As a child Jenna was sweet and eager to please. Music was something she was drawn to and by eighteen years old, she had three guitars to prove it. At twenty years old Jenna seemed as if she was becoming the responsible woman her parents had raised her to be. She wanted to be independent. When she found a room mate and wanted to move into an apartment, her parents reluctantly let her go.
Though she had a decent job, Jenna wasn’t a disciplined saver. Dana helped her daughter work out a budget, and for two months things seemed to be going good. Then six weeks before Christmas, they got a call that turned their world upside down.
Jenna’s abandoned car was found one hundred miles from home, the back seat packed with stolen property. Because the title was still in her parents name, police notified them that the car had been impounded. Making the trip into the city, Dana and Jack paid the impound fees, filed a missing person report, and in their numbness drove home separately with fearful thoughts terrifying their minds.
They went to Jenna’s apartment searching for clues. Most of her clothes were still hanging in the closet. Two guitars hung neatly from their hooks. Dana’s stomach churned as another layer of fear clawed at her insides. Oh, God, please don’t let her be dead. Please let her be safe. These pleadings were made repeatedly over the next few days.
Then early one morning the phone rang. “Mrs. Johnson? This is Sara, Jenna’s room mate. She just emailed me and I thought you’d want to know. She said she’s safe, but wouldn’t tell me who she’s with or where she’s staying--only that she’s having a good time in the city. She said her cell phone has been shut off. Guess she wasn’t paying the bill.” Sara heard tears in Dana’s voice as they ended their conversation. “I know how worried you’ve been. I’ll let you know if she contacts me again. I told her if she didn‘t send rent money, I‘d have to find a new room mate. Maybe that will prompt her to come back.”
“Thank you dear.” Dana’s hands shook as she dialed Jack’s work phone. Thank you, Lord--for letting us know she’s still breathing.
“Hi sweetheart, what’s up?” Dana’s voice quivered as she shared what she had just learned, and together they prayed for their daughter. “I don’t understand what’s happening here,” Dana’s throat grew tight and her voice cracked as tears spilled down her cheeks.
“Honey, I think we need to consider that Jenna may be involved with drugs. That would explain the stolen stuff and her irrational behavior and why she hasn’t contacted us. She doesn’t want to deal with our disapproval or advice. Obviously there’s a side of Jenna we don’t know. But at least now we know she’s alive.” Jack knew he had to stay strong for Dana and he assured her that Jenna would be home by the holidays.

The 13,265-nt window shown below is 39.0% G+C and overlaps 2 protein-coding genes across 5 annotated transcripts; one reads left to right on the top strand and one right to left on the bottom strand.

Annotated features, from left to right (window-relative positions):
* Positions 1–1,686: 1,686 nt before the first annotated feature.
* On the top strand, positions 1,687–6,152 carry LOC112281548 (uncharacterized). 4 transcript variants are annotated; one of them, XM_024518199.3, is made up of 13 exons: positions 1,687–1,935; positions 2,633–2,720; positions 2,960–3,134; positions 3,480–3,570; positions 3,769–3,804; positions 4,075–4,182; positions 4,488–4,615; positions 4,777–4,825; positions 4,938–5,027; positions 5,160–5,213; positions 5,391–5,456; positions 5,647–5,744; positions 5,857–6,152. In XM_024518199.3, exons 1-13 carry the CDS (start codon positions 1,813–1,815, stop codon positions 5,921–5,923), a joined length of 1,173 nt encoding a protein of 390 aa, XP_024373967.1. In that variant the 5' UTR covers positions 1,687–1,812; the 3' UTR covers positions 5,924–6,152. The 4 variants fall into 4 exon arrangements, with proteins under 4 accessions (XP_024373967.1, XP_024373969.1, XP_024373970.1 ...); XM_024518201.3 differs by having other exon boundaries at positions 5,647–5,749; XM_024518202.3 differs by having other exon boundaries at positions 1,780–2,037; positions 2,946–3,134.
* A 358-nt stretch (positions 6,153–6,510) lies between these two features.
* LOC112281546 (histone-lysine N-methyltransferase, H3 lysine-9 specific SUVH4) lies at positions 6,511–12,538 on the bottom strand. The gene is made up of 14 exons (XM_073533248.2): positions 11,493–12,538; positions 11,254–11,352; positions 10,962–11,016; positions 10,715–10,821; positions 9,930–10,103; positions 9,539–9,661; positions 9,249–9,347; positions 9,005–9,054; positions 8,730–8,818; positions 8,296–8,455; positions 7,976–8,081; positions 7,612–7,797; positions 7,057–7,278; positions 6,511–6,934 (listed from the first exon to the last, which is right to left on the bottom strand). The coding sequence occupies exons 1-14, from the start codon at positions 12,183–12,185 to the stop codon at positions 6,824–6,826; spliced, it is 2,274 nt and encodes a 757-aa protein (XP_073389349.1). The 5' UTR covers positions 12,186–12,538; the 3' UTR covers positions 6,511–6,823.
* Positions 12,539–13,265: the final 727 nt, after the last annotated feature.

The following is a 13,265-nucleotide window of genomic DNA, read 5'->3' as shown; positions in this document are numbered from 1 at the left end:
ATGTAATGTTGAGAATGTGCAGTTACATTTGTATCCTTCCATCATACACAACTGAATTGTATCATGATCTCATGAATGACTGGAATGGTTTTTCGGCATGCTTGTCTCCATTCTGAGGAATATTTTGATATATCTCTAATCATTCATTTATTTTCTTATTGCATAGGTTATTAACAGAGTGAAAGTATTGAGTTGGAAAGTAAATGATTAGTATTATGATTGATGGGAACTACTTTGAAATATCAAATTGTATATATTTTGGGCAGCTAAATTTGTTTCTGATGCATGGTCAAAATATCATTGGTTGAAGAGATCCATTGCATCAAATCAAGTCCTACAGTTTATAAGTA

Thanksgiving came and went. They missed their daughter. They ached to hear her voice and wrap their arms around her. One evening as they prayed, fear provoked Dana to question Jack as she pounded on his chest. “What‘s happened to her? Why is she doing this? Who’s with her?” Dana sobbed like a child as she wilted in Jack’s strong embrace.
Just five days until Christmas Dana thought as she listlessly decorated the tree. She felt no joy for the season. Her hopes of Jenna coming home for the holidays had faded away. Conflicting emotions gnawed at her shattered heart. Hurt. Anger. Fear. Sadness. Emptiness. Exhaustion.
The antique hall clock chimed six times as Jack entered the kitchen. “How’s the best cook in town?” he asked trying to be cheerful. Dana’s blank stare said she couldn’t be cheered up.
“Dinner will be ready in ten minutes,” she said softly, giving Jack a quick kiss.
Mentally she replayed his arguments. Jenna is an adult and by choice is keeping her distance from us. But "why" she screamed silently?
Dana curled close to Jack under the cozy quilt. God,doesn’t she understand that we want her back so we can help her? Dear God, please, please bring our daughter home for Christmas. The velvety sky was strewn with gemstones that danced near the sliver of moon. Dana stared misty eyed into the night waiting for God to answer.
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